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Let $B_t$ be standard Brownian motion, and let $M_t = \sup_{0 \leq s \leq t} B_s$ be its running maximum. $M_t$ is not a Markov process, but we can augment it with additional information to make it Markov. For instance, $(M_t, B_t)$ and $(M_t, M_t - B_t)$ are Markov processes.

This prompts the question: what else can we augment $M_t$ with to get a Markov process? In particular, consider $$ \begin{aligned} X_t &:= (M_t, t - \sup\{s \leq t \mid B_s = M_t\}) \\ & = (M_t, \text{"time since running maximum was last attained"}). \end{aligned} $$ I'm wondering:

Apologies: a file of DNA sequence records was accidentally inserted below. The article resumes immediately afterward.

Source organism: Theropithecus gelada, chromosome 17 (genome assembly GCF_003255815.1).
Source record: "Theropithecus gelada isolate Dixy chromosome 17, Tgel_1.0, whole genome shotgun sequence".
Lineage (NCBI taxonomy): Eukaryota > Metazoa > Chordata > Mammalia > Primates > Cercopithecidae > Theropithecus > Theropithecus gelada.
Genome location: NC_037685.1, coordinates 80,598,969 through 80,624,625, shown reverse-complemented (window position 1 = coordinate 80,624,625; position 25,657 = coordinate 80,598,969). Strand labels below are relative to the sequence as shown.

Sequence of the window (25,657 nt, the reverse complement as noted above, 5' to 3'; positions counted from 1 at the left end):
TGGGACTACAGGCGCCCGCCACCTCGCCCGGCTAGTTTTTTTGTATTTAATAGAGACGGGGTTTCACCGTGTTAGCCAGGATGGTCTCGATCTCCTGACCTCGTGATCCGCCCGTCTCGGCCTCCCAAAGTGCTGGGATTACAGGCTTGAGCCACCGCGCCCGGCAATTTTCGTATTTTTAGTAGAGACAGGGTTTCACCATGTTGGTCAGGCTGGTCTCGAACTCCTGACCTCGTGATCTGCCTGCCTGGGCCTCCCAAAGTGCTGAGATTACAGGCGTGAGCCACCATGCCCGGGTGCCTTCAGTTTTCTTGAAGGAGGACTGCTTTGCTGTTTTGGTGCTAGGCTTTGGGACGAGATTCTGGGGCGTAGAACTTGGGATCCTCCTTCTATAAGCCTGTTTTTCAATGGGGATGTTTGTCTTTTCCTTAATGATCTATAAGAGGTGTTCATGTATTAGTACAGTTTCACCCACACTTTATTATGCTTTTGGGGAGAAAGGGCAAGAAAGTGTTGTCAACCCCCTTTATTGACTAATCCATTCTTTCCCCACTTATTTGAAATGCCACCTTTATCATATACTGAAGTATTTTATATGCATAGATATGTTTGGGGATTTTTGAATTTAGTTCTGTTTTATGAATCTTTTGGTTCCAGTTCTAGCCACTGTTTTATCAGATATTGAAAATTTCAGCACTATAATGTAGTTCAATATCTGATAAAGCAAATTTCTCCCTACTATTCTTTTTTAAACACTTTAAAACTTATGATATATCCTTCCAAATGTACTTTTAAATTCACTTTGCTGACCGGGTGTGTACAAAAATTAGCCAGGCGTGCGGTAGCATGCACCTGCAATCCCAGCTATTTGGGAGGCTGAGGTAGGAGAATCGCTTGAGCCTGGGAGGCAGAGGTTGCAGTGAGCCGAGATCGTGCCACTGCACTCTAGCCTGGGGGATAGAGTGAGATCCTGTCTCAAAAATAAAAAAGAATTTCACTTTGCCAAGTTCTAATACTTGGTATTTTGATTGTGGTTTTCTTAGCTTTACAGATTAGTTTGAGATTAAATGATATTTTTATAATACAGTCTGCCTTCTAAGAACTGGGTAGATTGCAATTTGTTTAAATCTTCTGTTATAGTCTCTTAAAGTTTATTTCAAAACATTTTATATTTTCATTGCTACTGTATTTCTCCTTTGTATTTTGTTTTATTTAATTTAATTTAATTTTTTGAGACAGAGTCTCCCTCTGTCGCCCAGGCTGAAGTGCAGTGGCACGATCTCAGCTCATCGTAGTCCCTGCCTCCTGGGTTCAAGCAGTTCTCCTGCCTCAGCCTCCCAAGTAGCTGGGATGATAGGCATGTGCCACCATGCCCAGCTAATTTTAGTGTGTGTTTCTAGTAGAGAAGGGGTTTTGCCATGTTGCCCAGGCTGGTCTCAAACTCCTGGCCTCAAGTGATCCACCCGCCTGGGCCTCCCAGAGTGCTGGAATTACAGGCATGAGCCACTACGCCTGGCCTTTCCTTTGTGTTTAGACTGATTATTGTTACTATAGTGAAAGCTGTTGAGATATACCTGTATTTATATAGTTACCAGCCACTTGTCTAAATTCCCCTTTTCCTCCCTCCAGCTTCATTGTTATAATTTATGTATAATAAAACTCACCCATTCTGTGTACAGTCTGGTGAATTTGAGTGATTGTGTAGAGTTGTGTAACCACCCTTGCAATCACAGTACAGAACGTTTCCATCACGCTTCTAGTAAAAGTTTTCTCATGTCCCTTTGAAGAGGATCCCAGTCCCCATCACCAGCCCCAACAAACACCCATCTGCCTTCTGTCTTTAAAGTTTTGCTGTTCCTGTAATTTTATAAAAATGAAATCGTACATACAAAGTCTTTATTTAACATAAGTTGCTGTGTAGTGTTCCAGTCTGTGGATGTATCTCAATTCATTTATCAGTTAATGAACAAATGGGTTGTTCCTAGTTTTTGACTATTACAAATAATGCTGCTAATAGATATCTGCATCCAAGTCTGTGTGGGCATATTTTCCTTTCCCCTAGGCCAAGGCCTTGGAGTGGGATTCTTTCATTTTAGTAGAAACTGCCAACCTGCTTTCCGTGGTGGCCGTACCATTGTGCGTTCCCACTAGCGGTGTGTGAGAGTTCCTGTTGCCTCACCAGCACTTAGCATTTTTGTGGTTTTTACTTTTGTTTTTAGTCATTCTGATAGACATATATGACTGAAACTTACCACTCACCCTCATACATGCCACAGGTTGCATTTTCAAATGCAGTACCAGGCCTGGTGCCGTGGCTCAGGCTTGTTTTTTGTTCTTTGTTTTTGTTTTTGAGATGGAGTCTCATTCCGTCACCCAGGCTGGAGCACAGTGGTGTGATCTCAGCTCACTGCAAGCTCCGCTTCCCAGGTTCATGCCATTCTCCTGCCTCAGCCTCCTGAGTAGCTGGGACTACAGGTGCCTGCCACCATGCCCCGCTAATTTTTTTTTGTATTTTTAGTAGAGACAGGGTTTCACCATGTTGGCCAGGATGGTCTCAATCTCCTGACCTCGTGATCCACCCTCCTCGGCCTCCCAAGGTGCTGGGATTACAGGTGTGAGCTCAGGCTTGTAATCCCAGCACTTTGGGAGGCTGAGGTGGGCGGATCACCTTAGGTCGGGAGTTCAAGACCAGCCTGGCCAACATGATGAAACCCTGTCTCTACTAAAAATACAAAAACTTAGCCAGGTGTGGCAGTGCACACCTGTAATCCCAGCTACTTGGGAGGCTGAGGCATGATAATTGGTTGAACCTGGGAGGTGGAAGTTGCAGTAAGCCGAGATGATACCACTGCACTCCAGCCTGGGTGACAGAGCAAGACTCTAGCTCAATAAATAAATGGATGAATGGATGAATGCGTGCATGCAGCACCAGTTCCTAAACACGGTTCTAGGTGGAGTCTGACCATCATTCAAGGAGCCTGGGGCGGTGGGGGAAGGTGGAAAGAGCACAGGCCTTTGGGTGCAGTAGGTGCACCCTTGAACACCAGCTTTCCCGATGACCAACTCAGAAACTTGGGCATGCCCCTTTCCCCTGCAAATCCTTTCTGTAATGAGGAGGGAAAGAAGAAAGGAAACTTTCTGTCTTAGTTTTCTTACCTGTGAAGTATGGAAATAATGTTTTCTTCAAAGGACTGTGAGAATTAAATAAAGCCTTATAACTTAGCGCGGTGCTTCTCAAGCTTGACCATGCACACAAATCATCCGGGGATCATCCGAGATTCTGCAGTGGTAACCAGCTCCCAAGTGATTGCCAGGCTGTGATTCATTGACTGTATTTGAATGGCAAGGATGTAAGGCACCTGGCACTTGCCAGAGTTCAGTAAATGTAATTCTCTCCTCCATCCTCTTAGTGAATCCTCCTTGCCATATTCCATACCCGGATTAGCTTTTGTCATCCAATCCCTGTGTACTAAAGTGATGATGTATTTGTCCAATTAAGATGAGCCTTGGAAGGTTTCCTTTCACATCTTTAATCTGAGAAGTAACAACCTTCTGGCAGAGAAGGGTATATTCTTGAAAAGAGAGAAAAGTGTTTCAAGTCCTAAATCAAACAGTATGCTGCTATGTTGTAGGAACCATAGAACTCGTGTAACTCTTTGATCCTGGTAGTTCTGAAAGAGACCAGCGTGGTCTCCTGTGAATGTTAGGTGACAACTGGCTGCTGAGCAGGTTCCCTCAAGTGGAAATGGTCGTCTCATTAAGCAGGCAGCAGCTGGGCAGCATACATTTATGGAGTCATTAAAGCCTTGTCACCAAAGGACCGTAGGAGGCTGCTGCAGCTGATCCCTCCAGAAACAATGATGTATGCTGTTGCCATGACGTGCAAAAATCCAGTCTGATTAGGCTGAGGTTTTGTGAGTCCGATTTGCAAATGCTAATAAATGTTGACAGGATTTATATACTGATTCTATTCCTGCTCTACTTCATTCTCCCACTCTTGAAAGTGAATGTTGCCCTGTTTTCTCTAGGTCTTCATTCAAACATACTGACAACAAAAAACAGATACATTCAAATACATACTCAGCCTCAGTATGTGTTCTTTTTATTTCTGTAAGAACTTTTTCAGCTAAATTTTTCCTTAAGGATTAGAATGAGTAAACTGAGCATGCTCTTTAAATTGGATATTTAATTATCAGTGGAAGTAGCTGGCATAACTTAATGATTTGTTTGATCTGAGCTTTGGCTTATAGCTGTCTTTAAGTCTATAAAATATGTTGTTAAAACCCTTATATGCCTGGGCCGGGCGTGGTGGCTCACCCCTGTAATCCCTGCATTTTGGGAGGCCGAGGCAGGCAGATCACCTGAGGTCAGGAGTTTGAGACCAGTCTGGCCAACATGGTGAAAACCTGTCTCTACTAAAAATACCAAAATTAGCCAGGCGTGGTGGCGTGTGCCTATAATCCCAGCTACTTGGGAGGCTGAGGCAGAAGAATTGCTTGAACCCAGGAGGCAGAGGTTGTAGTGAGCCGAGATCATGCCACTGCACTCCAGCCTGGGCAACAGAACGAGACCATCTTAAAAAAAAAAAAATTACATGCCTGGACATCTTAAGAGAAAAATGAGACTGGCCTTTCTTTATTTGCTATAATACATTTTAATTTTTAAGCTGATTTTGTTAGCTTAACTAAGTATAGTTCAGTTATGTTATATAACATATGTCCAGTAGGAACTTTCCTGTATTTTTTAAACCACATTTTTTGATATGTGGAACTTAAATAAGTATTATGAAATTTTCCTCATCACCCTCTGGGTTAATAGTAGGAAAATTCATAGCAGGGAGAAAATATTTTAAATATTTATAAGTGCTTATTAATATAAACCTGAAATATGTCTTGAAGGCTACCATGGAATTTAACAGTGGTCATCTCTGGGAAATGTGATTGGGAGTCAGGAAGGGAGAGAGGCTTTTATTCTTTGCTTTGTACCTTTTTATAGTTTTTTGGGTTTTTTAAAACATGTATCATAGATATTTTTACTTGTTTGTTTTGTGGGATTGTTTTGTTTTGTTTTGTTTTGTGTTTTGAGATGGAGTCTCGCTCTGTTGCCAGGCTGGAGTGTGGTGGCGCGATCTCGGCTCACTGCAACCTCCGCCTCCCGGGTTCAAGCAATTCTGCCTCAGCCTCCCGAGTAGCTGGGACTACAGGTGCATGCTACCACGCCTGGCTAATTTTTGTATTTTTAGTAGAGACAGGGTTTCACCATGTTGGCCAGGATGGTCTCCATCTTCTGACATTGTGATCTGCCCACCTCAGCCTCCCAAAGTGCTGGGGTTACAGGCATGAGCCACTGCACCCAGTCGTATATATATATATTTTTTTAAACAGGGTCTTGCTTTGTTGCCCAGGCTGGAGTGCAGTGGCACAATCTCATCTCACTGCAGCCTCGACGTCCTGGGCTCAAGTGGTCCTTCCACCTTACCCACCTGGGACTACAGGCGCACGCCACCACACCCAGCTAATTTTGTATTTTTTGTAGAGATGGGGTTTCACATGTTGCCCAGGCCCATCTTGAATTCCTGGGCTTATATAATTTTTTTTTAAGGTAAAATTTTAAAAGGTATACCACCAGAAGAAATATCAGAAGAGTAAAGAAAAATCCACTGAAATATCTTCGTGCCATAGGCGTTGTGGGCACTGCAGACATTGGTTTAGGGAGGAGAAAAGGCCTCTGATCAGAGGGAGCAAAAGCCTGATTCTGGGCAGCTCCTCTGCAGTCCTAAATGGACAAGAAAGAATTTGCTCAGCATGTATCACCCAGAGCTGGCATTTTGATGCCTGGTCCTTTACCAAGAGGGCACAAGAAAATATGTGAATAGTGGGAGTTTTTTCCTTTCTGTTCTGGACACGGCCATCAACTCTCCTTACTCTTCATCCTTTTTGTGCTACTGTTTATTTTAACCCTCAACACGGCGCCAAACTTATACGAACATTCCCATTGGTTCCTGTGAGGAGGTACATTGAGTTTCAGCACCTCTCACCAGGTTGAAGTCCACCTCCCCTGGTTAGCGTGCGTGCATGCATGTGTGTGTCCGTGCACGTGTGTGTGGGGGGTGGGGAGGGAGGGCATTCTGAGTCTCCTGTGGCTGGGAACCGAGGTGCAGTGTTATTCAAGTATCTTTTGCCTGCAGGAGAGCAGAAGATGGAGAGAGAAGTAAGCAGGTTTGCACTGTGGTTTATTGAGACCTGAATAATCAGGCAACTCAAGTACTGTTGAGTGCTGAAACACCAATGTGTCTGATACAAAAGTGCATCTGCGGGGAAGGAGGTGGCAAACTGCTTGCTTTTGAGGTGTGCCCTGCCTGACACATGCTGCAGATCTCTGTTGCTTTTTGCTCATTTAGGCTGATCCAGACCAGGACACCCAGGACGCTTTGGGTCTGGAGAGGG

• Is $X_t$ a Markov process?
  • Is there a standard name and/or reference for $X_t$?
  • Does the conclusion change if instead of $B_t$, we use a different diffusion process?
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    $\begingroup$ Yes, it is a Markov process. $\endgroup$ Commented Apr 23, 2022 at 4:15

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